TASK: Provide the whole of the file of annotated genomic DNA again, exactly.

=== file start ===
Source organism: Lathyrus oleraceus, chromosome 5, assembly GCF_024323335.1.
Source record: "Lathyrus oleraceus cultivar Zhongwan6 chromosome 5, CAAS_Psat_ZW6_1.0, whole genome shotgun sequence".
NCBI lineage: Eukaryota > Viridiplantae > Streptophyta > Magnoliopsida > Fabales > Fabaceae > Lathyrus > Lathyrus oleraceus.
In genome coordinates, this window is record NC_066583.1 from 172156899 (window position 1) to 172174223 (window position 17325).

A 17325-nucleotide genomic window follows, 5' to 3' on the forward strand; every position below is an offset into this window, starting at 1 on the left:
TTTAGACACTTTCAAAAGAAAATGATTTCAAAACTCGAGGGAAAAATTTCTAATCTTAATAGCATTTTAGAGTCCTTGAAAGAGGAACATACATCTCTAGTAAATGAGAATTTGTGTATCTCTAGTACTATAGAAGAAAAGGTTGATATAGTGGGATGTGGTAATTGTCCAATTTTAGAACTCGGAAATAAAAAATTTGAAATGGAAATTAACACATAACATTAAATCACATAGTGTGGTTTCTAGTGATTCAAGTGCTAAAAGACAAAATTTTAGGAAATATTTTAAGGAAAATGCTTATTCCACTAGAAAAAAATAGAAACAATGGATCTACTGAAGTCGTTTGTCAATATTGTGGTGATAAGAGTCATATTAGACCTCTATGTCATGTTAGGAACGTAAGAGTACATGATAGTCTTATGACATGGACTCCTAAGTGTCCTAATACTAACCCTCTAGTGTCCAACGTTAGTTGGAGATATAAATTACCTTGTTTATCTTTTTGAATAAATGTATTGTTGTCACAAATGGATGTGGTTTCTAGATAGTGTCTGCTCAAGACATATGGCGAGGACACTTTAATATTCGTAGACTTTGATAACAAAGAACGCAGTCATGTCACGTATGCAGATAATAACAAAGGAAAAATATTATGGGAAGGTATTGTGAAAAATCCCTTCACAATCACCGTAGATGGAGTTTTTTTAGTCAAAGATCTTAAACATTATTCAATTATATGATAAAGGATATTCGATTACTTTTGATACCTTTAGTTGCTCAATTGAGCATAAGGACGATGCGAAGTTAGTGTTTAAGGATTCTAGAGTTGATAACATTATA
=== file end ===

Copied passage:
Source organism: Lathyrus oleraceus, chromosome 5, assembly GCF_024323335.1.
Source record: "Lathyrus oleraceus cultivar Zhongwan6 chromosome 5, CAAS_Psat_ZW6_1.0, whole genome shotgun sequence".
NCBI lineage: Eukaryota > Viridiplantae > Streptophyta > Magnoliopsida > Fabales > Fabaceae > Lathyrus > Lathyrus oleraceus.
In genome coordinates, this window is record NC_066583.1 from 172156899 (window position 1) to 172174223 (window position 17325).

A 17325-nucleotide genomic window follows, 5' to 3' on the forward strand; every position below is an offset into this window, starting at 1 on the left:
TTTAGACACTTTCAAAAGAAAATGATTTCAAAACTCGAGGGAAAAATTTCTAATCTTAATAGCATTTTAGAGTCCTTGAAAGAGGAACATACATCTCTAGTAAATGAGAATTTGTGTATCTCTAGTACTATAGAAGAAAAGGTTGATATAGTGGGATGTGGTAATTGTCCAATTTTAGAACTCGGAAATAAAAAATTTGAAATGGAAATTAACACATAACATTAAATCACATAGTGTGGTTTCTAGTGATTCAAGTGCTAAAAGACAAAATTTTAGGAAATATTTTAAGGAAAATGCTTATTCCACTAGAAAAAAATAGAAACAATGGATCTACTGAAGTCGTTTGTCAATATTGTGGTGATAAGAGTCATATTAGACCTCTATGTCATGTTAGGAACGTAAGAGTACATGATAGTCTTATGACATGGACTCCTAAGTGTCCTAATACTAACCCTCTAGTGTCCAACGTTAGTTGGAGATATAAATTACCTTGTTTATCTTTTTGAATAAATGTATTGTTGTCACAAATGGATGTGGTTTCTAGATAGTGTCTGCTCAAGACATATGGCGAGGACACTTTAATATTCGTAGACTTTGATAACAAAGAACGCAGTCATGTCACGTATGCAGATAATAACAAAGGAAAAATATTATGGGAAGGTATTGTGAAAAATCCCTTCACAATCACCGTAGATGGAGTTTTTTTAGTCAAAGATCTTAAACATTATTCAATTATATGATAAAGGATATTCGATTACTTTTGATACCTTTAGTTGCTCAATTGAGCATAAGGACGATGCGAAGTTAGTGTTTAAGGATTCTAGAGTTGATAACATTATA